Google, it seems, has been secretly testing a new technology that could transmit data at an incredibly high speed of several gigabits per second. Currently being trialed at Spaceport America in New Mexico, the concept is based on the use of high frequency millimeter waves, which belong to a specific part of the electromagnetic spectrum. With the help of special 5G-compatible solar drones, the tech giant aims to achieve data transmission speeds that are at least 40 times more than what today’s fastest wireless services are capable of .
Dubbed as Skybender, the project is currently in its initial stage, and is part of Google’s efforts to create efficient wireless networks that can transfer several gigabits every second. Central to the technology are millimeter waves with frequency ranging from 30 GHz up to 300 GHz. In the electromagnetic spectrum, these waves occur between microwaves (frequency between 1 GHz and 30 GHz) and infrared waves, and are therefore substantially longer than x-rays or IR waves, while being shorter than microwaves or radio waves. Speaking about the research, Jacques Rudell, an electrical engineer from the University of Washington and otherwise unrelated to the project, said:
The huge advantage of millimeter wave is access to new spectrum, because the existing cellphone spectrum is overcrowded. It’s packed and there’s nowhere else to go.
Despite their various impressive properties that promise ultra-fast data transmission in the future, millimeter waves are in fact crippled, in the sense that they have much shorter range in comparison to mobile phone signals. As a result, they tend to fade after traveling only a short distance. As The Guardian reports, Google’s recent testing at New Mexico’s Spaceport America has revealed that a broadcast at 28 GHz would likely dissipate at just one-tenth the distance of a regular 4G phone signal.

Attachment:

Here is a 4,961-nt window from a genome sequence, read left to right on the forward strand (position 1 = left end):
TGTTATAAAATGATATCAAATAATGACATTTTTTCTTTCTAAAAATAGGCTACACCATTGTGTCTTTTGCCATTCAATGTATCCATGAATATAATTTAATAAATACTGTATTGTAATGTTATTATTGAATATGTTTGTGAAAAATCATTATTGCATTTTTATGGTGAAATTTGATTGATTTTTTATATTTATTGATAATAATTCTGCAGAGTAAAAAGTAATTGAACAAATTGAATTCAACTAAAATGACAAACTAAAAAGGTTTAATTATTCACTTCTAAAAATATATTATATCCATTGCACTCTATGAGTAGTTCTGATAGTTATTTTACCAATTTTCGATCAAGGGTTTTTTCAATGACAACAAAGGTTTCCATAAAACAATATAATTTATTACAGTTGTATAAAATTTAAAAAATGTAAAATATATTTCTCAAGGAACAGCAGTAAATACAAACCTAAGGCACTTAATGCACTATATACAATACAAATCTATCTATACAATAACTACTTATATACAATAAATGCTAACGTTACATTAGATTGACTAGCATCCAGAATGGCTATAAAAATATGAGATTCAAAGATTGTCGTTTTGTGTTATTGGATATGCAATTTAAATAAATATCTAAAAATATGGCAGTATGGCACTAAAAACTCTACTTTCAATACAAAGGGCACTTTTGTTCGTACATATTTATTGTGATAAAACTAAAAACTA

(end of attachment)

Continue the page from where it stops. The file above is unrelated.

This is exactly what the think tanks at Google are trying to solve. Although very little is actually known about the Skybender project, Rudell believes that the researchers are working to create a specialized system, in which high-speed internet could be beamed directly from the sky. This, according to experts, could be achieved with the help of a network of special high-flying drones. For the tests, the scientists are using Centaur, an “optionally piloted aircraft” or OPA, as well as Solara 50, an advanced solar-powered drone developed by Titan Aerospace.
It is believed that the Federal Communications Commission (FCC) has awarded Google permission to continue testing at Spaceport America till July of this year.